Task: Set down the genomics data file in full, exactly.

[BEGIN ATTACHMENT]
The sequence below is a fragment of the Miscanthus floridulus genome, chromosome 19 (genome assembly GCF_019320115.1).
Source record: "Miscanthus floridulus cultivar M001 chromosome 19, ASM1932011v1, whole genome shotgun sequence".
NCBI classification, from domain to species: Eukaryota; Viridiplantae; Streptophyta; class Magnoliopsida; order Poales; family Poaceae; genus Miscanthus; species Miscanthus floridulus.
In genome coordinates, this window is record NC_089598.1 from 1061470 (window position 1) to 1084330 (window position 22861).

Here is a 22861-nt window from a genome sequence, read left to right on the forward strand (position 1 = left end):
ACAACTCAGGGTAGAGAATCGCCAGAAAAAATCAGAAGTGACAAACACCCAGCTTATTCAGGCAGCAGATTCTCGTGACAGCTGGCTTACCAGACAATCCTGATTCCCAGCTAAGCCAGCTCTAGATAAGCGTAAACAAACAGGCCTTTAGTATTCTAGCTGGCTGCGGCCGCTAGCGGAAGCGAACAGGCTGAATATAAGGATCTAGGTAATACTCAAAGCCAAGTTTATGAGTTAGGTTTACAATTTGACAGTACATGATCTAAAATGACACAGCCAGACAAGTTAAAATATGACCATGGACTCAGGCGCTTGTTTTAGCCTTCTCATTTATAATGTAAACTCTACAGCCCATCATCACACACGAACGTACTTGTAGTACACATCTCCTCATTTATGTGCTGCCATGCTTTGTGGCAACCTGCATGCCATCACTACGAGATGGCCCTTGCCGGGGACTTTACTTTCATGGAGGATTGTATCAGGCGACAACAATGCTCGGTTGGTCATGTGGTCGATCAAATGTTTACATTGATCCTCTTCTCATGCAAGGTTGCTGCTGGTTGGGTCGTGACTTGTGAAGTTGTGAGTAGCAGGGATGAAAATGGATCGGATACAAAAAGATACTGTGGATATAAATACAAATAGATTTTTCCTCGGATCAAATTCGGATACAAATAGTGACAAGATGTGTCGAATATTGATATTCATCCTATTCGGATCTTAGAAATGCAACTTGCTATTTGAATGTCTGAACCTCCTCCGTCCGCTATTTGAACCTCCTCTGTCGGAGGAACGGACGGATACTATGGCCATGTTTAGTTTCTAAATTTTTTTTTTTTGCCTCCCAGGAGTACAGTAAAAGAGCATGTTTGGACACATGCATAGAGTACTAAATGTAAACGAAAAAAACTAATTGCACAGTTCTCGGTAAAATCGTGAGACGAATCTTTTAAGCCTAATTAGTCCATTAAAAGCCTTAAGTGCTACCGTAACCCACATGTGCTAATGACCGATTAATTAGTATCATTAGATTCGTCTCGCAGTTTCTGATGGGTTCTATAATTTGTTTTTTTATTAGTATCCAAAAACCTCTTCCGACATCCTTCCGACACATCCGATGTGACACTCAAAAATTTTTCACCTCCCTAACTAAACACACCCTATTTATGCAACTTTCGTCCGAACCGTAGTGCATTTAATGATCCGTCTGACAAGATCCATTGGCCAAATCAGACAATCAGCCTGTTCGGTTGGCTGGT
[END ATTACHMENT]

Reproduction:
The sequence below is a fragment of the Miscanthus floridulus genome, chromosome 19 (genome assembly GCF_019320115.1).
Source record: "Miscanthus floridulus cultivar M001 chromosome 19, ASM1932011v1, whole genome shotgun sequence".
NCBI classification, from domain to species: Eukaryota; Viridiplantae; Streptophyta; class Magnoliopsida; order Poales; family Poaceae; genus Miscanthus; species Miscanthus floridulus.
In genome coordinates, this window is record NC_089598.1 from 1061470 (window position 1) to 1084330 (window position 22861).

Here is a 22861-nt window from a genome sequence, read left to right on the forward strand (position 1 = left end):
ACAACTCAGGGTAGAGAATCGCCAGAAAAAATCAGAAGTGACAAACACCCAGCTTATTCAGGCAGCAGATTCTCGTGACAGCTGGCTTACCAGACAATCCTGATTCCCAGCTAAGCCAGCTCTAGATAAGCGTAAACAAACAGGCCTTTAGTATTCTAGCTGGCTGCGGCCGCTAGCGGAAGCGAACAGGCTGAATATAAGGATCTAGGTAATACTCAAAGCCAAGTTTATGAGTTAGGTTTACAATTTGACAGTACATGATCTAAAATGACACAGCCAGACAAGTTAAAATATGACCATGGACTCAGGCGCTTGTTTTAGCCTTCTCATTTATAATGTAAACTCTACAGCCCATCATCACACACGAACGTACTTGTAGTACACATCTCCTCATTTATGTGCTGCCATGCTTTGTGGCAACCTGCATGCCATCACTACGAGATGGCCCTTGCCGGGGACTTTACTTTCATGGAGGATTGTATCAGGCGACAACAATGCTCGGTTGGTCATGTGGTCGATCAAATGTTTACATTGATCCTCTTCTCATGCAAGGTTGCTGCTGGTTGGGTCGTGACTTGTGAAGTTGTGAGTAGCAGGGATGAAAATGGATCGGATACAAAAAGATACTGTGGATATAAATACAAATAGATTTTTCCTCGGATCAAATTCGGATACAAATAGTGACAAGATGTGTCGAATATTGATATTCATCCTATTCGGATCTTAGAAATGCAACTTGCTATTTGAATGTCTGAACCTCCTCCGTCCGCTATTTGAACCTCCTCTGTCGGAGGAACGGACGGATACTATGGCCATGTTTAGTTTCTAAATTTTTTTTTTTTGCCTCCCAGGAGTACAGTAAAAGAGCATGTTTGGACACATGCATAGAGTACTAAATGTAAACGAAAAAAACTAATTGCACAGTTCTCGGTAAAATCGTGAGACGAATCTTTTAAGCCTAATTAGTCCATTAAAAGCCTTAAGTGCTACCGTAACCCACATGTGCTAATGACCGATTAATTAGTATCATTAGATTCGTCTCGCAGTTTCTGATGGGTTCTATAATTTGTTTTTTTATTAGTATCCAAAAACCTCTTCCGACATCCTTCCGACACATCCGATGTGACACTCAAAAATTTTTCACCTCCCTAACTAAACACACCCTATTTATGCAACTTTCGTCCGAACCGTAGTGCATTTAATGATCCGTCTGACAAGATCCATTGGCCAAATCAGACAATCAGCCTGTTCGGTTGGCTGGT